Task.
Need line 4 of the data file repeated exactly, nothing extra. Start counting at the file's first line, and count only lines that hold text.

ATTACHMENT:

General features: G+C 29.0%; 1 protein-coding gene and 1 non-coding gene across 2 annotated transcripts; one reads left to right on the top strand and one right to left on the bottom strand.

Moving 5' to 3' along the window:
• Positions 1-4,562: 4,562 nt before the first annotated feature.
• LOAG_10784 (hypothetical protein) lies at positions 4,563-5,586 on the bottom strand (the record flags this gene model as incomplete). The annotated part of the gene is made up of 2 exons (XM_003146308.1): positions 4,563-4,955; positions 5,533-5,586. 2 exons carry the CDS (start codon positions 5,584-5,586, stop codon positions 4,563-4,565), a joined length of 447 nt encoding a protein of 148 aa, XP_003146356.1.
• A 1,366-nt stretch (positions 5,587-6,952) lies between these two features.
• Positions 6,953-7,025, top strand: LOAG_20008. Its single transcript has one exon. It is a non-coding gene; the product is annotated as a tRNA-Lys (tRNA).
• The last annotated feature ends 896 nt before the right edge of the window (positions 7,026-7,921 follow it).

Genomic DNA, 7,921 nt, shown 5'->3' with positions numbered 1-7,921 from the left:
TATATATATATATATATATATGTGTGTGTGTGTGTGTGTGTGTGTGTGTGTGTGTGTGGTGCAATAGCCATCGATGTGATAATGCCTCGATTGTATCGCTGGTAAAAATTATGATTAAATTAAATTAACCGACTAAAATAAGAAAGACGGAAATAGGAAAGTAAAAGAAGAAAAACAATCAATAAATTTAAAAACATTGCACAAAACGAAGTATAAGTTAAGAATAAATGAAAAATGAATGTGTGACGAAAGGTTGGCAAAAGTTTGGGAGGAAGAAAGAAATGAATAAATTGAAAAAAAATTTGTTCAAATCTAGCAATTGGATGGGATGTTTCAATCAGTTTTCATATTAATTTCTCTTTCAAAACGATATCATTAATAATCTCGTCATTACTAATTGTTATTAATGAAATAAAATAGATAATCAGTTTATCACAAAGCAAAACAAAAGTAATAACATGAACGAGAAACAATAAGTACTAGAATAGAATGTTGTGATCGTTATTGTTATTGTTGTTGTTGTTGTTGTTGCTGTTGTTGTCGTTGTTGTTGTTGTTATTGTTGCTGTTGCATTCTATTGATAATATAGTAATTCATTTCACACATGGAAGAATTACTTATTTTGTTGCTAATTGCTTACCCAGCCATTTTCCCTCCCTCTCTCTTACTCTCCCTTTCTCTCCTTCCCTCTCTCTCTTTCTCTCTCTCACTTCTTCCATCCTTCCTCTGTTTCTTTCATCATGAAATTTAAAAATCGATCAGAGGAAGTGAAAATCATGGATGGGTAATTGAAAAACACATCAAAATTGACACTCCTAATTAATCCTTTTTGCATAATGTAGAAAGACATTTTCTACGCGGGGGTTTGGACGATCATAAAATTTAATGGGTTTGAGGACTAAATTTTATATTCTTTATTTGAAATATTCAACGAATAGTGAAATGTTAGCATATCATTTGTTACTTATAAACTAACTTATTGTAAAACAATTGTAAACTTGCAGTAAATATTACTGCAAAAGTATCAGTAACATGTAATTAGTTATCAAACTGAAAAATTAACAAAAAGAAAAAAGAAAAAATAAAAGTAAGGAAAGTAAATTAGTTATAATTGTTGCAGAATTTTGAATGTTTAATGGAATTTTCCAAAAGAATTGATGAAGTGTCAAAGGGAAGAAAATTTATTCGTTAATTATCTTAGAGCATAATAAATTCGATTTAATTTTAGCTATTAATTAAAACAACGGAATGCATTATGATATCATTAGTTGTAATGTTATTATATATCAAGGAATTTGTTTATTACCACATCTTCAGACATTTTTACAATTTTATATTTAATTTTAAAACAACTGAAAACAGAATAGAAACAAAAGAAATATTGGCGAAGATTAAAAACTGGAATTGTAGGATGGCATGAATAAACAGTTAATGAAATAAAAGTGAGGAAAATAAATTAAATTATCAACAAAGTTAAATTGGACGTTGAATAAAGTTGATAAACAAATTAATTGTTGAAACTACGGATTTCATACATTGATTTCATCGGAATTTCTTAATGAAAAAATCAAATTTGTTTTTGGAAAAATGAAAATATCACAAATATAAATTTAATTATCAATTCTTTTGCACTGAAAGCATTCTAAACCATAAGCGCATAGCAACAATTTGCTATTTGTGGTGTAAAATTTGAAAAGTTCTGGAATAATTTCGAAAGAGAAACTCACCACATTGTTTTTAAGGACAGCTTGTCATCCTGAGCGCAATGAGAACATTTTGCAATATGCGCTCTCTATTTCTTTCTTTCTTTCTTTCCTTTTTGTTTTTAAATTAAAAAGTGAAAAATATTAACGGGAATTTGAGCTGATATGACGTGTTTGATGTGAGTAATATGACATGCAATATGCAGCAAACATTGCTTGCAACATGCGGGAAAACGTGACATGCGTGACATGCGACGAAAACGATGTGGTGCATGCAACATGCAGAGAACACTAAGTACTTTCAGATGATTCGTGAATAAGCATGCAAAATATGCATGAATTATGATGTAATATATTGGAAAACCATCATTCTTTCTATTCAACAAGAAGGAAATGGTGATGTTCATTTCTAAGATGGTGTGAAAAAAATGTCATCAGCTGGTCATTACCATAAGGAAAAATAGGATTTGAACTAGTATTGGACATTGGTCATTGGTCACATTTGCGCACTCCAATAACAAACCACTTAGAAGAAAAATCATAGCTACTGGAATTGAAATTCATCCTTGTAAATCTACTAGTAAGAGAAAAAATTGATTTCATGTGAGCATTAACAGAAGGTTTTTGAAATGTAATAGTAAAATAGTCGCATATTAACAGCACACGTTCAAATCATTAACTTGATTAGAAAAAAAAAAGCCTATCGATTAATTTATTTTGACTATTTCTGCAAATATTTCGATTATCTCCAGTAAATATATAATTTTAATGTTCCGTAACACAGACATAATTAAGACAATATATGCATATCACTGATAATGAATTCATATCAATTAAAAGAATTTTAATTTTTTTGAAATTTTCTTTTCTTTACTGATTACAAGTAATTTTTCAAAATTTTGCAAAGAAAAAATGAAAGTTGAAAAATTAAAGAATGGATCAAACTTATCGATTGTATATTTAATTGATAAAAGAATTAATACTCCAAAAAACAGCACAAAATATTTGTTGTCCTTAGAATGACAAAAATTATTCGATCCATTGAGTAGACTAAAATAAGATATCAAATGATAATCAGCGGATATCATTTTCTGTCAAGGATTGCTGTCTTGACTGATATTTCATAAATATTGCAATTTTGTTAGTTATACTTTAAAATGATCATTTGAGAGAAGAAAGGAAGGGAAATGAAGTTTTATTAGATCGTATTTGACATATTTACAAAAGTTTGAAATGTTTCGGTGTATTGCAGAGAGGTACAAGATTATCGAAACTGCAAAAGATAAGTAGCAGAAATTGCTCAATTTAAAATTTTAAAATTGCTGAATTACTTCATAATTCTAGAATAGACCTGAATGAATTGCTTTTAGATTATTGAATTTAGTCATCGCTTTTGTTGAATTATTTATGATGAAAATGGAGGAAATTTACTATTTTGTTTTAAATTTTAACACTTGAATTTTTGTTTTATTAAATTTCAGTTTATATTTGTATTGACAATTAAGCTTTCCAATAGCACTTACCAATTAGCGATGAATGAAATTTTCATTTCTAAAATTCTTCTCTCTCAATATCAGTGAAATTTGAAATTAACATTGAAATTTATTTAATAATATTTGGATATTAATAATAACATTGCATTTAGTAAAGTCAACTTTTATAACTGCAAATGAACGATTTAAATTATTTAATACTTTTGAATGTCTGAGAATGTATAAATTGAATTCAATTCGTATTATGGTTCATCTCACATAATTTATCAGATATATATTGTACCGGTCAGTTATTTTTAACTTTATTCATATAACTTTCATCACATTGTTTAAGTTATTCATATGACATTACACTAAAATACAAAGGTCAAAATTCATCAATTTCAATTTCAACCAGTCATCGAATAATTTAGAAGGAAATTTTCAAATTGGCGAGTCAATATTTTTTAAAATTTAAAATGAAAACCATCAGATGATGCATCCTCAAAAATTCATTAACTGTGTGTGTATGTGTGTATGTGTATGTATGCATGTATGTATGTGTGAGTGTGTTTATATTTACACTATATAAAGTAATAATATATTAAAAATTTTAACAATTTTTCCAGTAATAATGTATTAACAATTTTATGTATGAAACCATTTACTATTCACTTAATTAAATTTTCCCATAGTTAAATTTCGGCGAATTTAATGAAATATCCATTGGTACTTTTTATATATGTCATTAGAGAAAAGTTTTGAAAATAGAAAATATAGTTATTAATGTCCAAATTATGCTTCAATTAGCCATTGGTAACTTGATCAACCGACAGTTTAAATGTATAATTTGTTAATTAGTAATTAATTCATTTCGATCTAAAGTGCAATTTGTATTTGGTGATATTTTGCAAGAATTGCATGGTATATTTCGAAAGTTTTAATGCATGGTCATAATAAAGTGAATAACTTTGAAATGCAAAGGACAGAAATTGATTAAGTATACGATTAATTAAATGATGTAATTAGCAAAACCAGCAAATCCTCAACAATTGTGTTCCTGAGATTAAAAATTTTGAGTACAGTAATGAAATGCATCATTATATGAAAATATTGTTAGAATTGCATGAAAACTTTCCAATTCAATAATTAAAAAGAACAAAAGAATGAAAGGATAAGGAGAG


• LOAG_10784 (hypothetical protein) lies at positions 4,563-5,586 on the bottom strand (the record flags this gene model as incomplete). The annotated part of the gene is made up of 2 exons (XM_003146308.1): positions 4,563-4,955; positions 5,533-5,586. 2 exons carry the CDS (start codon positions 5,584-5,586, stop codon positions 4,563-4,565), a joined length of 447 nt encoding a protein of 148 aa, XP_003146356.1.